"And it takes a great deal of discipline to wait several days for the deer to be in a position where there's a like high likelihood of success. I've laid on deer for as long as four days, watching them most of the day or at least morning and evening before they make a mistake and I finally get in a position where I think I have a high percentage opportunity to kill them."
"So...don't just automatically stalk every deer that you see. Especially,...if you're looking for one particular deer. You're not gonna get more than one opportunity to bump them. So you gotta just be extremely careful and, and wait for a high percentage opportunity to make your stalk."
Following this advice and being extremely selective in when and how he approaches his stalks, Randy has taken his stalking success rate from 1/15 when he first started hunting mule deer to 1/2 or higher.
David's Stalking Advice
"Like Randy, I'm pretty much hunting one specific buck normally. So there are times when a week goes by when I don't even do a stalk. You gotta make sure that everything's right when you do it, because, on a lot of my hunts, I only have like five or seven days to be there and you can't afford to bump that buck and have him be gone for three days."
"When I first got into archery...I learned quickly that I needed to make archery my main weapon if I was going to be successful at it. I tried dabbling in it at first..."
"But there are a couple of rules that I go by...One: I don't stalk at buck when he is not bedded. I always wait for a buck to be bedded before I go. And once I do go, I go! Because it's public land. There's been a lot of times out there when I've run across other people, stalking the same buck as me. When you have the opportunity, you need to haul butt and get over there where you get close in on the deer."
"And then I like to come in from above typically. Those thermals and the mountains....you can't trust them. They're whipping every which direction, but for the most part in the morning and the evening, they're going uphill. And those bucks are typically looking downhill or side-hill..."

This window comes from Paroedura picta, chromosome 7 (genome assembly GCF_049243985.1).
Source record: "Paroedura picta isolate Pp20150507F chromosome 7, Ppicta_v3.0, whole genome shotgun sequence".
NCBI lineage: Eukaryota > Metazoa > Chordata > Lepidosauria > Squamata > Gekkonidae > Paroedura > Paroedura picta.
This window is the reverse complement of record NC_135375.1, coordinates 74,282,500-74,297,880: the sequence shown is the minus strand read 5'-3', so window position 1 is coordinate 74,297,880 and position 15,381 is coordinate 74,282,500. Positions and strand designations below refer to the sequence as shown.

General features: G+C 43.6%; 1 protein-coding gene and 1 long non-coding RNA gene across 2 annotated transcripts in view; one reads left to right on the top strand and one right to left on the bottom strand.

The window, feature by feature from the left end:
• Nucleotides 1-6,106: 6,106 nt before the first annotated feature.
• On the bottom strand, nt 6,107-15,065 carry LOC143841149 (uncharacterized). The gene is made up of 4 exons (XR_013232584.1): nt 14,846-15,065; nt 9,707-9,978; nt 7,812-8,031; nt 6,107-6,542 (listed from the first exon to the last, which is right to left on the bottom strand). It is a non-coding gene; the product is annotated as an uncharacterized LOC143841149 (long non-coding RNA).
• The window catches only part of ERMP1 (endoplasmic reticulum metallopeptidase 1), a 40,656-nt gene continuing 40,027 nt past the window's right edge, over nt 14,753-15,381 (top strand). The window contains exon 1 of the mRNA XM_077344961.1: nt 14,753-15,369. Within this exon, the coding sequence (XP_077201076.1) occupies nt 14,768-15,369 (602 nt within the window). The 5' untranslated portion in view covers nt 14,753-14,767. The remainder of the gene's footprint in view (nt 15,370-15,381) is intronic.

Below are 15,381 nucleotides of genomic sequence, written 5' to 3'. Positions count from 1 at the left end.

"And one other thing I do is I don't like to get in any closer than I have to. If my effective range is 40 yards, I'm not gonna try to get into 20 yards. Because it's not increasing my percentage of my shot very much at all, but it sure as heck increased my chances of failure. You get 20 yards from a buck, their senses are so, so great. Odds are you're gonna blow it."
"And like Randy said, keep it together. I've seen a lot of people freak out at the last moment and just lock up. They can't even draw their bow back on the deer."
Another point that David made is how important glassing is to successful mule deer hunting. "That's one thing that we've got going for us. If you sit on your butt and glass a lot, you're going to see a lot more deer, and you're going to let your glassing do a lot of walking for you."
What Is The Average Archery Shot Distance?
"Because of my competitive shooting career and also the fact that I write articles about archery accuracy and I have for years and years, people assume I make long shots. But I have a hard and fast rule that I don't shoot until I get 60 yards."
"At 60 yards I feel that I'm well over 90% capable. Well...on the target range, I'll never miss the vitals at 60 yards. But a lot of things happen in the field, with the excitement, wind, up and downhill, branches, and other deer. A lot of things can happen."
"But I would say the vast majority of bucks I've killed right at 60 yards because I make myself get to 60 yards and then I typically don't get any closer."
"But for other people that may not have as much background in shooting that distance, you know, maybe 40 yards or 50 yards. Whatever it is, you just need a very, very high percentage range for you to shoot."
"One of the things that bother me most and it's extremely prevalent now is people taking these 80 to 100-yard shots because they can hit a deer in the vitals at that range after they've warmed up at home. So they think it's the same in the field. And it's not."